According to political figures in Wales, the WFG Act was the first time a government had adopted the United Nation’s Sustainable Development Goals into law. It was particularly significant because it was developed in a time of global financial crisis, when the United Kingdom government was cutting back public services and benefits. The Welsh government was ground-breaking in legislating for equality, communities and the health of future generations rather than having a narrower focus on economics.

Many factors contribute to policy-making. A ‘one size fits all’ algorithm for government policy-making does not exist [9]. However, models can be applied to policy development to identify key factors, including key people, groups, events, timing and public involvement. In analysing the development of the WFG Act, we can see the impact of specific elements that were particularly important in influencing future policies with public health implications [10]. If critical parts of the process can be identified, they can inform how, and when, to lobby or intervene for future policy with health impacts [11].

This empirical qualitative research study aims to discover the important factors that enabled the WFG Act 2015 to be enacted. This study summarises the key events and actors that led to the Welsh government legislating for future generations.

Conceptual framework: Kingdon’s multiple streams

Multiple theories for policy-making exist [12]. Theories range from the simple, such as Walt and Gilson’s policy triangle [10], to the more complex such as the Advocacy Coalition Framework of Sabatier [13]. Some theories include ideology, such as Weiss’ iterative model, where ideology, competes with interests and information [12]. Ideology within policy-making includes philosophy, principles, values and political orientation. Other theories, such as Historical Institutionalism, include how political structures inform policy-making [14].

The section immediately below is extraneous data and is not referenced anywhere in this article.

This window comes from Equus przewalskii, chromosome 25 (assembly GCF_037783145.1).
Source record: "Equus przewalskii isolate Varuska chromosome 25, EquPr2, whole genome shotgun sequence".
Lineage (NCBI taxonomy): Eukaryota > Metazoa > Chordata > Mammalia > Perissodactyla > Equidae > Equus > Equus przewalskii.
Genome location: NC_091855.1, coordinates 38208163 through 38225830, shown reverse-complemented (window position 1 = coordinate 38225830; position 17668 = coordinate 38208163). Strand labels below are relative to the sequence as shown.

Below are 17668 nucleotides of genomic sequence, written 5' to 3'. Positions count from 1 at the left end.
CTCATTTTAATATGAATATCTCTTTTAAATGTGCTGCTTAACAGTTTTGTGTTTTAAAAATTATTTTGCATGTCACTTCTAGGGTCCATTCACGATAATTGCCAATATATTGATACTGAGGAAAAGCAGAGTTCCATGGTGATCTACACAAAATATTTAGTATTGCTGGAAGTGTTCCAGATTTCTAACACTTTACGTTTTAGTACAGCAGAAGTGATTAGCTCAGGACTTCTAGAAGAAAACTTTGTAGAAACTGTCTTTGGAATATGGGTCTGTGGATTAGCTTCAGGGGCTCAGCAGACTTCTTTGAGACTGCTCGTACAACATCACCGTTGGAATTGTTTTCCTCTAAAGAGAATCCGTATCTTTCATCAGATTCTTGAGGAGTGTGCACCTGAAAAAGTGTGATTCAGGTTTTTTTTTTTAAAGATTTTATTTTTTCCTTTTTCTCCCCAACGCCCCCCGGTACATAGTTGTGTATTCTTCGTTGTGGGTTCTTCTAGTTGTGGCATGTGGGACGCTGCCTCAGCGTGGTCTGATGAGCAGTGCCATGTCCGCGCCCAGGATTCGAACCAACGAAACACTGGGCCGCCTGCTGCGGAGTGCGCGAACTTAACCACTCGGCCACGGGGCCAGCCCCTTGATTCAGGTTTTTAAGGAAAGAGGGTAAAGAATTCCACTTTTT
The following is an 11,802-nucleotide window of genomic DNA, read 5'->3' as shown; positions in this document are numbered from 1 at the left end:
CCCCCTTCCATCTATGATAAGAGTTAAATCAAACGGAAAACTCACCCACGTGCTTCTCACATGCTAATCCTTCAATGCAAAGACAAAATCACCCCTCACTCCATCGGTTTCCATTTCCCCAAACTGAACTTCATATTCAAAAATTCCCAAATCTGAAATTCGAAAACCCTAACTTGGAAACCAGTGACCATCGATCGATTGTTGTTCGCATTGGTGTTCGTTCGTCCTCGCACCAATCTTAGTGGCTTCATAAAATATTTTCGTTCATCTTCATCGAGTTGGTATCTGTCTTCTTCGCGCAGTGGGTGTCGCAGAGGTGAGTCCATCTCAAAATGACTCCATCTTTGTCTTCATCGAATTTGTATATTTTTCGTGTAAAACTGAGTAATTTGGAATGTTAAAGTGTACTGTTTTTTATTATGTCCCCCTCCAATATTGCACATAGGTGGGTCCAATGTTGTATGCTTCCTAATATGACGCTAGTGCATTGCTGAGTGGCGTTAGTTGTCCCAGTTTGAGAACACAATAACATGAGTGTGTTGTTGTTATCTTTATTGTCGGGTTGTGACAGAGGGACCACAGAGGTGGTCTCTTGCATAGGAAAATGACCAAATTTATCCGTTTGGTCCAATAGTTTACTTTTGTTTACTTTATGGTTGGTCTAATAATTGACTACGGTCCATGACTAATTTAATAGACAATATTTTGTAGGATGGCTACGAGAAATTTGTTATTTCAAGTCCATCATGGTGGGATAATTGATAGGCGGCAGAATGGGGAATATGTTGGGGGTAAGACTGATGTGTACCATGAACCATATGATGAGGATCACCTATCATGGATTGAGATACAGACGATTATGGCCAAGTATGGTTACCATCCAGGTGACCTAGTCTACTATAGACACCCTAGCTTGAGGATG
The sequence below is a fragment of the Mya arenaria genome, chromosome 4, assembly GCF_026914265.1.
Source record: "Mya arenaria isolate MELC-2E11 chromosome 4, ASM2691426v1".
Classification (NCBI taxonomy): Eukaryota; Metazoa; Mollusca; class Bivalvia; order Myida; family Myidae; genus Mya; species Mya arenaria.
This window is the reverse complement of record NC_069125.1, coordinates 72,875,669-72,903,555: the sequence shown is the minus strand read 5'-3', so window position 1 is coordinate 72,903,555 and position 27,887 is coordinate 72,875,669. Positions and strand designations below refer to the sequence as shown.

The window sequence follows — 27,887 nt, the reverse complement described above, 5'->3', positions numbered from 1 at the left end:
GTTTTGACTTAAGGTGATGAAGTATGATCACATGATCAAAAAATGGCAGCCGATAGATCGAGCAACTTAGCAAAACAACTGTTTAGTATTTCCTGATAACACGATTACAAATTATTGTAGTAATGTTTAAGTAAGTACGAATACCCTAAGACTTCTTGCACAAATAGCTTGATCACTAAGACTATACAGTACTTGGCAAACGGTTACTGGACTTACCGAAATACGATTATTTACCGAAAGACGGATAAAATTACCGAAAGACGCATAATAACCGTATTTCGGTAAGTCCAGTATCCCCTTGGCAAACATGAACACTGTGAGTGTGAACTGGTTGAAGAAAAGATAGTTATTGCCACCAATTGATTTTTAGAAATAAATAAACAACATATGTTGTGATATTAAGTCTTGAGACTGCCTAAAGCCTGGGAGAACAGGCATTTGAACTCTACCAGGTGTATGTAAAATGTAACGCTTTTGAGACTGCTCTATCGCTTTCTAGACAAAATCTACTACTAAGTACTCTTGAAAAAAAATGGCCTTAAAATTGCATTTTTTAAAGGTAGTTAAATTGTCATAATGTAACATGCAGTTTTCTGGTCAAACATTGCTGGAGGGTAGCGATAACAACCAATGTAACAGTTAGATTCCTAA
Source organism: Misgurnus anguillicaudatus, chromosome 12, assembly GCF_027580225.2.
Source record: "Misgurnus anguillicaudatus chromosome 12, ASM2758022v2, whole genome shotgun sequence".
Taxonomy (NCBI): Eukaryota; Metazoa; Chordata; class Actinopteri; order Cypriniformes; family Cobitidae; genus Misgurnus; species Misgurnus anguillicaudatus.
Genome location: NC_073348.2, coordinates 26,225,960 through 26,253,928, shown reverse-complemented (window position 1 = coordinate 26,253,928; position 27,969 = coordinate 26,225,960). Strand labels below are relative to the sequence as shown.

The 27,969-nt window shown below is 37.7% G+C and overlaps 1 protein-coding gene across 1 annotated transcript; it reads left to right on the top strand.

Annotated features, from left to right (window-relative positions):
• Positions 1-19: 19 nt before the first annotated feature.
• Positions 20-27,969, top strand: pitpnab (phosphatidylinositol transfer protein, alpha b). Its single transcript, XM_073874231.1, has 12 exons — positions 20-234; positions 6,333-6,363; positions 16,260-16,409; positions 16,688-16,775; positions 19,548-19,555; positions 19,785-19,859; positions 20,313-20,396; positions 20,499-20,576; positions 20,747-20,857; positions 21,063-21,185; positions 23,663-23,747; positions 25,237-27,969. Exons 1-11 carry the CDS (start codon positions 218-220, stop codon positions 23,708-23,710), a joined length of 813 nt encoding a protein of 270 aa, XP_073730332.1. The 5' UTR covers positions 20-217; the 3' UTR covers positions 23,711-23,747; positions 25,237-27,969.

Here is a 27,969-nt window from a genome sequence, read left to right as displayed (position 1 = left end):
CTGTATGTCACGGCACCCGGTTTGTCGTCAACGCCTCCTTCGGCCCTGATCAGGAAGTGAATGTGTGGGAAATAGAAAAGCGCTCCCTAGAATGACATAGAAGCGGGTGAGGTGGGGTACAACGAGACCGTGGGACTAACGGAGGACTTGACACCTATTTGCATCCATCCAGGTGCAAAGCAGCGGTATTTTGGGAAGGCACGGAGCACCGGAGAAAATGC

Kingdon’s Multiple Streams Analysis acknowledges public opinion, timing and ‘policy entrepreneurs’ who can galvanise the process [15]. Kingdon uses three streams to represent the different elements that must come together to create a window of opportunity – ‘problem’, ‘policy’ and ‘politics’ [16]. After collecting the data, Kingdon’s theory was chosen as a suitable framework to analyse the multiple variables involved in developing the WFG Act. This is because multiple factors, timing and actors were important to the development of the WFG Act. Sabatier’s Advocacy Coalition Framework was considered less suitable as, although there were different groups involved with different priorities, these were not the groups that had the most impact on the development of the WFG Act. Walt and Gilson’s policy triangle and other simpler theories do not include a timing factor, which we judged important in the development of the WFG Act. Kingdon’s Multiple Streams Analysis includes timing in the window of opportunity and is therefore a suitable model to use [16].

This study seeks to enable other legislatures in creating effective policies to promote sustainable development and the well-being of future generations, through identifying key factors in the development of the WFG Act.


Study setting

Wales has a population of 3.1 million [17]. Welsh governance structures have changed dramatically since 1990. The Welsh Assembly was created after Wales received devolved powers from the United Kingdom, with the first elections held in 1999. The Government of Wales Act 2006 separated the executive from the legislature, with the formation of the Welsh Government as the executive body [18]. Following a referendum in 2011, the Assembly received primary law-making powers for specific purposes, free from interference from the United Kingdom government or parliament [18].

The first Government of Wales Act [19] legislated that sustainable development be promoted by the Wales Assembly. However, the Wales Audit Office [20] found that, although annual reports were being published, there was no significant difference to sustainable development in Wales from the schemes devised. The WFG Act, and the long-term aspirations it contains to support future generations, was therefore a significant shift from previous governance mechanisms.

Study design

This is a qualitative study to explore the events and policy actors that led to the enactment of the WFG Act. It employs oral history interviews with key policy-makers and analysis of relevant documents to construct a detailed history of the development of the legislation, and then analyses the findings using the Multiple Streams Analysis developed by Kingdon.

Document review